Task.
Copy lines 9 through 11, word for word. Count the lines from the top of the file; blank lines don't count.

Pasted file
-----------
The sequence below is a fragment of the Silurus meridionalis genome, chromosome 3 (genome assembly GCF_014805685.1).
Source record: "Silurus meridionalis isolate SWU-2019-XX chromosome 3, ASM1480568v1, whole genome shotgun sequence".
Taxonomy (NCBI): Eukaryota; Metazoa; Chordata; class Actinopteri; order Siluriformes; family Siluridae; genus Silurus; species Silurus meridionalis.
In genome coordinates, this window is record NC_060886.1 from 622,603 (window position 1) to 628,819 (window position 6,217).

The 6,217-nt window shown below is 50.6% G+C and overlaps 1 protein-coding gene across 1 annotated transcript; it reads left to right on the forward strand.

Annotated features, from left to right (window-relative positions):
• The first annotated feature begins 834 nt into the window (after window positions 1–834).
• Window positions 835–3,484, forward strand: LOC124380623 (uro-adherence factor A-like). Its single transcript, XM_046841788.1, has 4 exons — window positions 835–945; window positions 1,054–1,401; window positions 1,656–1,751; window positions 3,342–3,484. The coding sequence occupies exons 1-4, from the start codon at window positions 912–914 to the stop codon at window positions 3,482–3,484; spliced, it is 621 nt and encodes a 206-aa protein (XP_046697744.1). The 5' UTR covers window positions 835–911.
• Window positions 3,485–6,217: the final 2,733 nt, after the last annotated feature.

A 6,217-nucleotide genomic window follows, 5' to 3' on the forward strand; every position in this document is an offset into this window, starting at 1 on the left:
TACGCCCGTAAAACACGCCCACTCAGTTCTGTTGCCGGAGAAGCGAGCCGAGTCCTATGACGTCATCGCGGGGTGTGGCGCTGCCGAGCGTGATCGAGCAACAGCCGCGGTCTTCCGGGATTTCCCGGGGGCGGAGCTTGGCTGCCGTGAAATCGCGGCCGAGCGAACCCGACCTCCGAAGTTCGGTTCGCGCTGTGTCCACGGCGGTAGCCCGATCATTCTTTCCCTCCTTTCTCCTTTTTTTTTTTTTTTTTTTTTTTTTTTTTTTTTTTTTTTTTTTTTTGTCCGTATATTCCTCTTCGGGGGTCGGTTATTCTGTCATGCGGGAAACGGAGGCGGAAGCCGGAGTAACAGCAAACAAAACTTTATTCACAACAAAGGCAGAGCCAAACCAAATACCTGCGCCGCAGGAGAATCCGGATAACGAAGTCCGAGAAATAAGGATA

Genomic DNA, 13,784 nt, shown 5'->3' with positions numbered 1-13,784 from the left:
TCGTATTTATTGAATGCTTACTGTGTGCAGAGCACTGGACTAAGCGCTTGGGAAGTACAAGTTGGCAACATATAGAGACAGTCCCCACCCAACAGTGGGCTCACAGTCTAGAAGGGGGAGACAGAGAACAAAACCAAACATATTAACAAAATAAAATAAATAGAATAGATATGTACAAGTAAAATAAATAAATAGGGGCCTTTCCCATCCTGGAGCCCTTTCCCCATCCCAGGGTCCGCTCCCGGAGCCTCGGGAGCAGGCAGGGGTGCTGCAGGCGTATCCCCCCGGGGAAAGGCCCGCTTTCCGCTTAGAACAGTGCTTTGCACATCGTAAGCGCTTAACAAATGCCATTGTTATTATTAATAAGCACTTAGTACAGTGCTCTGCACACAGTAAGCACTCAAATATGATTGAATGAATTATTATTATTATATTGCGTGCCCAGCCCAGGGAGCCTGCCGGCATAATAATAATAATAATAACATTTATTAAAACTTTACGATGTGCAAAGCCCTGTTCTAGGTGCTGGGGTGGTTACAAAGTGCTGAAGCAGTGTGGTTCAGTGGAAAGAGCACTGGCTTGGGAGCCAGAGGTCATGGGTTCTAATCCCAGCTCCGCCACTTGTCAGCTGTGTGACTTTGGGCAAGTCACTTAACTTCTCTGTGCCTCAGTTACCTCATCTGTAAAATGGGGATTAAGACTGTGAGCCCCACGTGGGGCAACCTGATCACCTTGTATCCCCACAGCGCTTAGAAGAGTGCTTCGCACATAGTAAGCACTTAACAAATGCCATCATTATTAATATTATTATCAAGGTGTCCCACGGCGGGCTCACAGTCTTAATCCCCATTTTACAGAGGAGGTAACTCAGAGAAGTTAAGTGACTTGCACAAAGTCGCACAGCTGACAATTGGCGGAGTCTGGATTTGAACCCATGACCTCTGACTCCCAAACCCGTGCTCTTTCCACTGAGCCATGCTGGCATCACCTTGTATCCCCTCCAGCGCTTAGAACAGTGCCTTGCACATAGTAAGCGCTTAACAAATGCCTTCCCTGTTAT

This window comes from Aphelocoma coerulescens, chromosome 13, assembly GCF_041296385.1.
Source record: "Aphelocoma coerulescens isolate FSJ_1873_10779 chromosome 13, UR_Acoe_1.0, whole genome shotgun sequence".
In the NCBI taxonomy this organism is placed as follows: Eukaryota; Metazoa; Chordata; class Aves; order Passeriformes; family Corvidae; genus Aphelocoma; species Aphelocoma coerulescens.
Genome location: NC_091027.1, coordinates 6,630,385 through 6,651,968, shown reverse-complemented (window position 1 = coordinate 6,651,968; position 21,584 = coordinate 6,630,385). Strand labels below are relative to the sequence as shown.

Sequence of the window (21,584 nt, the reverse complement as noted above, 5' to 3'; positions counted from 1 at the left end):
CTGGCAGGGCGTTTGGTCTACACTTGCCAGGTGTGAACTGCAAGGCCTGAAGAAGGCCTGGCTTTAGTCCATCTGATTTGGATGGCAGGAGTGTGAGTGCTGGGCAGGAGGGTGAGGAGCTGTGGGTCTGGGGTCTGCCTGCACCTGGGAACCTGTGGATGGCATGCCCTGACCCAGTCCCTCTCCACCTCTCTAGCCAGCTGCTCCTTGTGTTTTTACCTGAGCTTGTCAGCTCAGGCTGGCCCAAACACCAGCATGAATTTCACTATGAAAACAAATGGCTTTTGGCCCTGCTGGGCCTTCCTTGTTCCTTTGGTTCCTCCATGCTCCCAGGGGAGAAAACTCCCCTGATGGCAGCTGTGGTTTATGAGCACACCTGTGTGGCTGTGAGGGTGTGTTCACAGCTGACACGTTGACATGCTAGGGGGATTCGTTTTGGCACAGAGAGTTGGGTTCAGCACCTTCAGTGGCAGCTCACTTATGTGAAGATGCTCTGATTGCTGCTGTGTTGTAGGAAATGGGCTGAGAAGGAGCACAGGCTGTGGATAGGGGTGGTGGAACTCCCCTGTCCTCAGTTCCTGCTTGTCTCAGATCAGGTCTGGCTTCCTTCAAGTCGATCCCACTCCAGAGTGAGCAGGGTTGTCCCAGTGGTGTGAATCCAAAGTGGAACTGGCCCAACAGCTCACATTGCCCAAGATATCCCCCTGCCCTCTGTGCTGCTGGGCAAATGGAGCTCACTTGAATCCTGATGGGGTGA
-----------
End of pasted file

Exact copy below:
• Window positions 3,485–6,217: the final 2,733 nt, after the last annotated feature.

A 6,217-nucleotide genomic window follows, 5' to 3' on the forward strand; every position in this document is an offset into this window, starting at 1 on the left:
TACGCCCGTAAAACACGCCCACTCAGTTCTGTTGCCGGAGAAGCGAGCCGAGTCCTATGACGTCATCGCGGGGTGTGGCGCTGCCGAGCGTGATCGAGCAACAGCCGCGGTCTTCCGGGATTTCCCGGGGGCGGAGCTTGGCTGCCGTGAAATCGCGGCCGAGCGAACCCGACCTCCGAAGTTCGGTTCGCGCTGTGTCCACGGCGGTAGCCCGATCATTCTTTCCCTCCTTTCTCCTTTTTTTTTTTTTTTTTTTTTTTTTTTTTTTTTTTTTTTTTTTTTTGTCCGTATATTCCTCTTCGGGGGTCGGTTATTCTGTCATGCGGGAAACGGAGGCGGAAGCCGGAGTAACAGCAAACAAAACTTTATTCACAACAAAGGCAGAGCCAAACCAAATACCTGCGCCGCAGGAGAATCCGGATAACGAAGTCCGAGAAATAAGGATA